The eyes of the Republican blogosphere are concentrated on Wisconsin these days, as the public employee unions and Democratic senators are lashing out in a desperate and futile attempt to defend the status quo of unsustainable state debt. But despite the mediagenic circus of shut-down public schools, doctors dispersing fraudulent sick notes and teachers waving misspelled signs, the battle between the unions and Republican Gov. Scott Walker is not one that demands reinforcement from either the blogosphere or the tea party.
The focus of the fiscally prudent should be on Washington, not Wisconsin. This is because the outcome in Madison is assured, whereas the one in the national capital is not. While both situations are unsustainable, Wisconsin has already reached the outer limits of its debt expansion. The federal government has not. Wisconsin’s limits are externally imposed, whereas Washington’s are not, at least, not in the near term.
This means that Gov. Walker and the Republicans cannot give in, as Republicans have usually done in the past, because the spending cuts have to come from somewhere. Since the salaries and pensions of the state-funded workers are one of the largest and most publicly offensive portions of the state budget, it is arguably the easiest and most politically viable areas for Wisconsin Republicans to target.
In Washington, on the other hand, the congressional ability to increase the statutory debt limit from $14.3 trillion means that nothing but the will of the Republican House majority stands in the way of more reckless spending on the part of the Obama administration and the Democratic Senate. Raising the debt limit will accomplish nothing of any benefit to the nation, as is obvious from the fact that it was raised to $14.3 trillion from $12.4 trillion only 13 months ago.
As has been their historical wont, the Republican leadership is widely believed to have already gone wobbly on the issue, as House Majority Leader John Boehner is reported to have taken the concept of blocking an increase in the debt limit off the table. However, a more careful review of the transcript of his interview with Chris Wallace of Fox News shows that this is not actually the case:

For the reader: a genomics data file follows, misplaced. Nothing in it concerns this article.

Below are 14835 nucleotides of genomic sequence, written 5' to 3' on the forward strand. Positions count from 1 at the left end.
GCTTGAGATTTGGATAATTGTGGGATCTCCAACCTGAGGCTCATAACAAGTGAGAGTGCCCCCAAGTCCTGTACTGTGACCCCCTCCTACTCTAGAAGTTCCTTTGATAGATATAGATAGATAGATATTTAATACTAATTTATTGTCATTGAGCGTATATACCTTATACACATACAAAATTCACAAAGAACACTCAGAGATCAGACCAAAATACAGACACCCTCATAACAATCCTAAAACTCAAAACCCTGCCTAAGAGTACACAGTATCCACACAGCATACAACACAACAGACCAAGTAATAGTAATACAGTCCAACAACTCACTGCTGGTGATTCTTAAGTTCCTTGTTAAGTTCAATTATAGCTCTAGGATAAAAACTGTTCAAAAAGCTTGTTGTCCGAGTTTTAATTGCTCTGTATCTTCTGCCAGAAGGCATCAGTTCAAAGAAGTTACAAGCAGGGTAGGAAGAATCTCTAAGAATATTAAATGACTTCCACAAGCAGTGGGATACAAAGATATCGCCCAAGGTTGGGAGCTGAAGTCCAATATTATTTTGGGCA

Wallace: Let me finish the question, Mr. Speaker. If you’re not willing to compromise, then the government could shut down. If you’re not willing to compromise – and I’m not saying it’s your fault or the president’s – but we could default on our debt.
Boehner: Well, we have to work our will in the House. We have to work with our colleagues in the Senate and put something on the president’s desk. But I’m going to suggest to you that we are going to keep our word to the American people, that we will, in fact, reduce wasteful Washington spending.
Wallace: I want to – I know you’re not threatening to default. But do you agree with administration officials and other economists that defaulting on the full faith and credit of the United States would be a financial disaster?
Boehner: That would be a financial disaster not only for our country, but for the worldwide economy. Remember, the American people on Election Day said we want to cut spending and we want to create jobs. You can’t create jobs if you default on the federal debt.
Listen, there has been a spending spree going on in Washington these last couple of years that is beyond control, and if the president is going to ask us to increase the debt limit, then he’s going to have to be willing to cut up the credit cards. We’ve got to work together by listening to the American people and reducing these obligations that we have.
Wallace: So, defaulting on the full faith and credit is unacceptable to you?
Boehner: I don’t think – I don’t think it’s a question that is even on the table.
What most of those who referenced this interview have failed to note is that refusing to raise the debt limit is not the same thing as defaulting on the federal debt, much less “the full faith and credit of the United States.” In fact, refusing to raise the debt limit significantly decreases the chances that the federal government will be forced to default on its debt. Boehner only said that it was federal default that was not on the table, he said nothing about conceding yet another expansion on the debt limit.
Think about it this way. If you have a credit card and are barely able to make the monthly interest payments on it, will raising your credit limit and charging more purchases to the card make it more likely or less likely that you will eventually be forced to default on your credit-card debt?
While the interest payments on the federal debt are an increasingly heavy burden on the federal budget, the government can still easily make them. What it cannot afford to do is to permit them to increase while simultaneously spending more on multiple military occupations, aid to foreign governments, bailing out bankrupt financial institutions and massive income transfers to the elderly, the poor and other unproductive classes.
If Republicans are at all serious about getting America out of the financial hole it has dug for itself, they absolutely must do the political equivalent of cutting up America’s credit card and commit themselves to blocking the increase of the statutory debt limit at all costs. It is not enough to use it as a bargaining chip to extract some useless promises of financial restraint from Democrats; that ploy proved to be a failure in January 2010 as it did not reduce federal spending and laid the foundation for the expansion of the annual deficit from $1.35 trillion then to an estimated $1.5 trillion now.